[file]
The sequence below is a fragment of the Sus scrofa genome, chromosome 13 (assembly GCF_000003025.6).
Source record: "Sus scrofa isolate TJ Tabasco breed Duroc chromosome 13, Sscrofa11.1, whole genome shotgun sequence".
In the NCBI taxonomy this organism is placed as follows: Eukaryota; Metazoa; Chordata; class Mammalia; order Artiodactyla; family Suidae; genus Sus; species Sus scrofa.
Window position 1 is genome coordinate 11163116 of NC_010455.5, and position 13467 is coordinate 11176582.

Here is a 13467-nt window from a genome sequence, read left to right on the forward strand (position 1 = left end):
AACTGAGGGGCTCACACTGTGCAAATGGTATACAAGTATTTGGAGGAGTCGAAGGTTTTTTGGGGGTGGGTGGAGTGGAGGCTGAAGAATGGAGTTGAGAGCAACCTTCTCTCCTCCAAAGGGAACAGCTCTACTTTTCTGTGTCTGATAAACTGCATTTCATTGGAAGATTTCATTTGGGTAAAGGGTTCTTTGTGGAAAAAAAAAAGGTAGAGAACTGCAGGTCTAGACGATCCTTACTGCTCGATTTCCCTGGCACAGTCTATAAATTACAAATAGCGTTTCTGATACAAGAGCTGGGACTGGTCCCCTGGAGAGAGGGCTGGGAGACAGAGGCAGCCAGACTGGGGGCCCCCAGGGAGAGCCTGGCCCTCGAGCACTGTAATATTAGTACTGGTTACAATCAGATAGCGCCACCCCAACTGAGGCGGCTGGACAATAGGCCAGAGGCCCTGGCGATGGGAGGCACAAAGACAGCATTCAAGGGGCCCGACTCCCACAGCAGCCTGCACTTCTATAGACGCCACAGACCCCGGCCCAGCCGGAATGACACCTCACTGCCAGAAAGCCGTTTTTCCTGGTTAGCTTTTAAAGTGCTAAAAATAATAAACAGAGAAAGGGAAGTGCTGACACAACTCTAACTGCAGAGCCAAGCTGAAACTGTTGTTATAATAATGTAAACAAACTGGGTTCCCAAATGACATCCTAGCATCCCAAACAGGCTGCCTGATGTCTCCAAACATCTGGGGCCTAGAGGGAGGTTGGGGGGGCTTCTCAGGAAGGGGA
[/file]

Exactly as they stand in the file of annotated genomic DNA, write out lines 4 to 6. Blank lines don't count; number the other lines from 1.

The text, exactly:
Window position 1 is genome coordinate 11163116 of NC_010455.5, and position 13467 is coordinate 11176582.

Here is a 13467-nt window from a genome sequence, read left to right on the forward strand (position 1 = left end):
AACTGAGGGGCTCACACTGTGCAAATGGTATACAAGTATTTGGAGGAGTCGAAGGTTTTTTGGGGGTGGGTGGAGTGGAGGCTGAAGAATGGAGTTGAGAGCAACCTTCTCTCCTCCAAAGGGAACAGCTCTACTTTTCTGTGTCTGATAAACTGCATTTCATTGGAAGATTTCATTTGGGTAAAGGGTTCTTTGTGGAAAAAAAAAAGGTAGAGAACTGCAGGTCTAGACGATCCTTACTGCTCGATTTCCCTGGCACAGTCTATAAATTACAAATAGCGTTTCTGATACAAGAGCTGGGACTGGTCCCCTGGAGAGAGGGCTGGGAGACAGAGGCAGCCAGACTGGGGGCCCCCAGGGAGAGCCTGGCCCTCGAGCACTGTAATATTAGTACTGGTTACAATCAGATAGCGCCACCCCAACTGAGGCGGCTGGACAATAGGCCAGAGGCCCTGGCGATGGGAGGCACAAAGACAGCATTCAAGGGGCCCGACTCCCACAGCAGCCTGCACTTCTATAGACGCCACAGACCCCGGCCCAGCCGGAATGACACCTCACTGCCAGAAAGCCGTTTTTCCTGGTTAGCTTTTAAAGTGCTAAAAATAATAAACAGAGAAAGGGAAGTGCTGACACAACTCTAACTGCAGAGCCAAGCTGAAACTGTTGTTATAATAATGTAAACAAACTGGGTTCCCAAATGACATCCTAGCATCCCAAACAGGCTGCCTGATGTCTCCAAACATCTGGGGCCTAGAGGGAGGTTGGGGGGGCTTCTCAGGAAGGGGA